31 Gush Katif Families to Build New Homes
Final approval has been received, five years after the Disengagement, for the relocation of 31 Gush Katif families to a seaside kibbutz south of Haifa.
Prime Minister Binyamin Netanyahu gave his approval for the plan, which applies to the families from the three northern Gaza communities of Dugit, Nisanit, and – mostly – Elei Sinai. They are being allocated properties in Kibbutz N'vei Yam which were heretofore not approved for construction.
The plan is a win-win situation for the families, the kibbutz, and the State of Israel. The families will finally be able to plan their futures, free of the uncertainty that has plagued them ever since they and nearly 9,000 others were thrown out of their homes in Gush Katif by the Sharon government in 2005. In addition, the members of N'vei Yam will receive 42 properties for their "second generation" members. And the State will bring in some 100 million shekels from the sale of 140 additional lots, at the whopping high price of 750,000 shekels each.
Probably the most famous resident of Elei Sinai is Avi Farhan, who holds the distinction of being the only person who was thrown out of his home twice by the Israeli government. He was first evicted from Yamit, in the Sinai, in 1982, when the city was destroyed by the Begin government after the signing of a peace treaty with Egypt. From there he moved to Elei Sinai – the site of his eviction in 2005.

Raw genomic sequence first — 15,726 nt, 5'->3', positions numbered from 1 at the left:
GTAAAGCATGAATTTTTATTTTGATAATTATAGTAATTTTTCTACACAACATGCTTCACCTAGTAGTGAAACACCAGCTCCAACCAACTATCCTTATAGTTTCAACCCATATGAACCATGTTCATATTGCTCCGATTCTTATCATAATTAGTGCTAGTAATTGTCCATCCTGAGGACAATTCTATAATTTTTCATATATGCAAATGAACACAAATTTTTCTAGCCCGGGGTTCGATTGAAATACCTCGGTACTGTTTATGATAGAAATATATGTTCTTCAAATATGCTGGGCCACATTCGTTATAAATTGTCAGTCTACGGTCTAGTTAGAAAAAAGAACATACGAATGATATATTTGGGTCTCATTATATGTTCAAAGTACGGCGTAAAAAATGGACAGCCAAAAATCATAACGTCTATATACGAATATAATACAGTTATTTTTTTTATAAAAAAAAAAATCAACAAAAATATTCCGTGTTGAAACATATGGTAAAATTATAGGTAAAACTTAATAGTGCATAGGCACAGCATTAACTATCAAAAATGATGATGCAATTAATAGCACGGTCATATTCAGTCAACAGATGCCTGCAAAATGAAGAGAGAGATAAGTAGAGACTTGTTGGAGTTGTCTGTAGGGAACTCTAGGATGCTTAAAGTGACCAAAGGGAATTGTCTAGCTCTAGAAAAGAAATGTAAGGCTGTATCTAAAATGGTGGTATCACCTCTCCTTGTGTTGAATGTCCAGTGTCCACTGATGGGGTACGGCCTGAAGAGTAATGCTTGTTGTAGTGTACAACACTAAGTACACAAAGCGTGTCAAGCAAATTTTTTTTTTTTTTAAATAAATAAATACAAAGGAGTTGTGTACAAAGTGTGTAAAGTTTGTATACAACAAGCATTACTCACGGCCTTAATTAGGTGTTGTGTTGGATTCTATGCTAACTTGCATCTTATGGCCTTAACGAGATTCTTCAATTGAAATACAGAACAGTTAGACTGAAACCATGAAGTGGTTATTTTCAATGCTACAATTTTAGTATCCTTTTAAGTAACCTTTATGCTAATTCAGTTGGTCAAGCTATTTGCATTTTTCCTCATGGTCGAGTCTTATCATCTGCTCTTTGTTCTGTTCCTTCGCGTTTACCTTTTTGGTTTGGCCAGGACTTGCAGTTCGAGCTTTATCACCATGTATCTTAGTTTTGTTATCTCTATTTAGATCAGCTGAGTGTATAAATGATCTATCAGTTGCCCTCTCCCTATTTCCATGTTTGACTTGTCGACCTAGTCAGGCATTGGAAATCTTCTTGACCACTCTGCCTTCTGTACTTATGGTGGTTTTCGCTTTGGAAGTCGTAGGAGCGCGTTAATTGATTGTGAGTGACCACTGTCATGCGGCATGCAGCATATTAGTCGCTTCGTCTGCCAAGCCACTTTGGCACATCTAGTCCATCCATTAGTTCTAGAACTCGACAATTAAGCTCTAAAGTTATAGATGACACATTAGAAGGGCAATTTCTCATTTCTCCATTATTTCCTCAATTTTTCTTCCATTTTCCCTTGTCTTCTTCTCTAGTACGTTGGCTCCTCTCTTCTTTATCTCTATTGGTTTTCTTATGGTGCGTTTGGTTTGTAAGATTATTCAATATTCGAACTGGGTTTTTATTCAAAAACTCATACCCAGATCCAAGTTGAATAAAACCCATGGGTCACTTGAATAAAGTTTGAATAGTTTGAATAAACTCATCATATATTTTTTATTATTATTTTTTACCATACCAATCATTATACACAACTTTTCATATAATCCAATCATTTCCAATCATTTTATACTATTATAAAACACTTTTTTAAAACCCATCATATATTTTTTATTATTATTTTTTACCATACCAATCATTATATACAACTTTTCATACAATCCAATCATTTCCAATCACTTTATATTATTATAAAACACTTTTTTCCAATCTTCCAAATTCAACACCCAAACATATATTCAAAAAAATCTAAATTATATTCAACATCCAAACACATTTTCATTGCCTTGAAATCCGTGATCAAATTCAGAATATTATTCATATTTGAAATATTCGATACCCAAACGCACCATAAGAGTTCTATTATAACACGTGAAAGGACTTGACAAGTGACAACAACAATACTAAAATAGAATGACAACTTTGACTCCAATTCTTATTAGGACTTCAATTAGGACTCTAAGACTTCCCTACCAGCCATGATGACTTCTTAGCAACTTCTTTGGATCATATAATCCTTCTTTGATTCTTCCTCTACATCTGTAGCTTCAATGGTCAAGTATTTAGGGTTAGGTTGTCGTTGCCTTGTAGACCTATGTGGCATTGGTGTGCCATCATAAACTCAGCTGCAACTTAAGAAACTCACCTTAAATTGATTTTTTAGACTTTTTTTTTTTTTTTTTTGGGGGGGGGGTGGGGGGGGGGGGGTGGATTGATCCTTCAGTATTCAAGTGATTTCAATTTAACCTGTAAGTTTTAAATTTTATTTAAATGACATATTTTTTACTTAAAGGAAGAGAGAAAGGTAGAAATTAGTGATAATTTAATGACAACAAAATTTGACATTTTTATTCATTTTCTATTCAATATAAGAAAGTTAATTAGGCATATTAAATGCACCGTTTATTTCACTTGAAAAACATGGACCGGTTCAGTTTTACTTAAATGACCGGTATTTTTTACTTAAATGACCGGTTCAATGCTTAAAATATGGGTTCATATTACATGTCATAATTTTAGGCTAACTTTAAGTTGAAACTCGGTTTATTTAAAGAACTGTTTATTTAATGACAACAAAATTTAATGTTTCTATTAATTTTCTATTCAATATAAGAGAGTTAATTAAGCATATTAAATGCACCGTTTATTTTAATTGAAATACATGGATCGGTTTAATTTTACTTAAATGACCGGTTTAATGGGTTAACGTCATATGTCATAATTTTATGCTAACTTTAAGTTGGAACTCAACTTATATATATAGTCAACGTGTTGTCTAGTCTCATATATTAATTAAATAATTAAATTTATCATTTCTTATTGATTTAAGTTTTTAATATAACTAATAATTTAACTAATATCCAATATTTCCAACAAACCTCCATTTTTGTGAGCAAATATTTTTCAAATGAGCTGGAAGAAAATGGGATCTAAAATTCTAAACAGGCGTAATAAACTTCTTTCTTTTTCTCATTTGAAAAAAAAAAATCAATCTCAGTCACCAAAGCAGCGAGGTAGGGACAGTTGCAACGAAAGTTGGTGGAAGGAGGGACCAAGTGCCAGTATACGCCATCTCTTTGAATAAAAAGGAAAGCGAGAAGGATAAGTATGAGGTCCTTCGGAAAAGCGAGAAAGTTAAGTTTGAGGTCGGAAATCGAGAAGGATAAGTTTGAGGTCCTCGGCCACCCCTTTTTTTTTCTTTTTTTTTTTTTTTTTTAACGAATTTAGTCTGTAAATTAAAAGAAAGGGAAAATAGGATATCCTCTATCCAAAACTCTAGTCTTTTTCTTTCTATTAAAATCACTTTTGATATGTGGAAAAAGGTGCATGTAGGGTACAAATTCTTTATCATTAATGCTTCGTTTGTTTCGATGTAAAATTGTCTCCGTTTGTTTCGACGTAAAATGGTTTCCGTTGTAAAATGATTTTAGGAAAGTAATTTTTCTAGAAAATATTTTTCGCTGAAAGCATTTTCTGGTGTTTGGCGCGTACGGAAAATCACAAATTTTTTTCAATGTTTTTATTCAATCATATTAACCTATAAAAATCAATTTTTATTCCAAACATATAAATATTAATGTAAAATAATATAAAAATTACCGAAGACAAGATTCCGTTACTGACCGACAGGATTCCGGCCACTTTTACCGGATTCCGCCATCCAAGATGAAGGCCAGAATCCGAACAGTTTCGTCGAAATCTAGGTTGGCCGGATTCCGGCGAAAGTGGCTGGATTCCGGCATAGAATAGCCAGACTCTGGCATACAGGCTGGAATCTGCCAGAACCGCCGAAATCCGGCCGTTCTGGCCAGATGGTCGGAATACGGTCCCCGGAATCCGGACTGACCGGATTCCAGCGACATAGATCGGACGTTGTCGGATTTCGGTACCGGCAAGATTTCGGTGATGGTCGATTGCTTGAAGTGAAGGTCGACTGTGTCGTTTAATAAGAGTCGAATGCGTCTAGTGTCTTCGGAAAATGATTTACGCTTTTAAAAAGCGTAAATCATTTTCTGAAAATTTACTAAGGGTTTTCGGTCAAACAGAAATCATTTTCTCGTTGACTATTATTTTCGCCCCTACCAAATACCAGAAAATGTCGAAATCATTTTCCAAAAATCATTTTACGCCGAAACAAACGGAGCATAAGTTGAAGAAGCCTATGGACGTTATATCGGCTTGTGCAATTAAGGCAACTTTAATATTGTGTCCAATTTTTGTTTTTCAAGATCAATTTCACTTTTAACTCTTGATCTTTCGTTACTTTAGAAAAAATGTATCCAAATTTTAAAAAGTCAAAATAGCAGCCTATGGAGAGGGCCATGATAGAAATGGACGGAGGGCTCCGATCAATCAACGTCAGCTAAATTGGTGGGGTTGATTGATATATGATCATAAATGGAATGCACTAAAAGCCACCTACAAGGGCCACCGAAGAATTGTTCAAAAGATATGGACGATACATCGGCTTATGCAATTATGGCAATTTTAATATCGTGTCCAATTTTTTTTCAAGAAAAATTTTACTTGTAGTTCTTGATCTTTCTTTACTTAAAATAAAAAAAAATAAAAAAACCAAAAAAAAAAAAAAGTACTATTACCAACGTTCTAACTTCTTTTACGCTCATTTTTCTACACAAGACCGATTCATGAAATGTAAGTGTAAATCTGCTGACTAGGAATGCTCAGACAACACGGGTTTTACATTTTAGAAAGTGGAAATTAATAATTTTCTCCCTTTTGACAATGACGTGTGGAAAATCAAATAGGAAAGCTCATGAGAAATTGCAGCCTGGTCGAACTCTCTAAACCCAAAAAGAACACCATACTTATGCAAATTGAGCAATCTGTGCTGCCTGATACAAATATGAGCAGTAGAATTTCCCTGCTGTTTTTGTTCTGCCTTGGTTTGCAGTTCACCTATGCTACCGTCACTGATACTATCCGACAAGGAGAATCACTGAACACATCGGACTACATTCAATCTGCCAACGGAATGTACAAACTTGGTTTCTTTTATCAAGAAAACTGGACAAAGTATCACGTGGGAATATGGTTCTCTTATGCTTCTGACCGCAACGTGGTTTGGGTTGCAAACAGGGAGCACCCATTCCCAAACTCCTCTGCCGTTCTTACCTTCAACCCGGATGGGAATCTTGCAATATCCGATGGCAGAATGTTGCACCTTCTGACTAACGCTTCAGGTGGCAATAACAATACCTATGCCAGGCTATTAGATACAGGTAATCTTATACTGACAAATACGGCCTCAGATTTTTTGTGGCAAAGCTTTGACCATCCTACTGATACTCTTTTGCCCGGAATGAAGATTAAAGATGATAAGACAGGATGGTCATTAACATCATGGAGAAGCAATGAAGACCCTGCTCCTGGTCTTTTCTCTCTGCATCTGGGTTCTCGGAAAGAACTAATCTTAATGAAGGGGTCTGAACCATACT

Ironically, he moved to Elei Sinai in the first place at the behest of Ariel Sharon – who later orchestrated the destruction of that town.
It happened when he set off on a protest march against the withdrawal from Sinai, walking from Yamit to Jerusalem, which was widely publicized by the media. An aide of then-Defense Minister Ariel Sharon met Farhan along the way, and said, "Arik [Sharon] says that instead of protesting and starting a refugee camp in Jerusalem, why don't you start a new community in the Erez area, in northern Gaza?"
Based on that conversation, Farhan and friends started Elei Sinai, a non religiouos community, which was later followed by the communities of Dugit and Nisanit.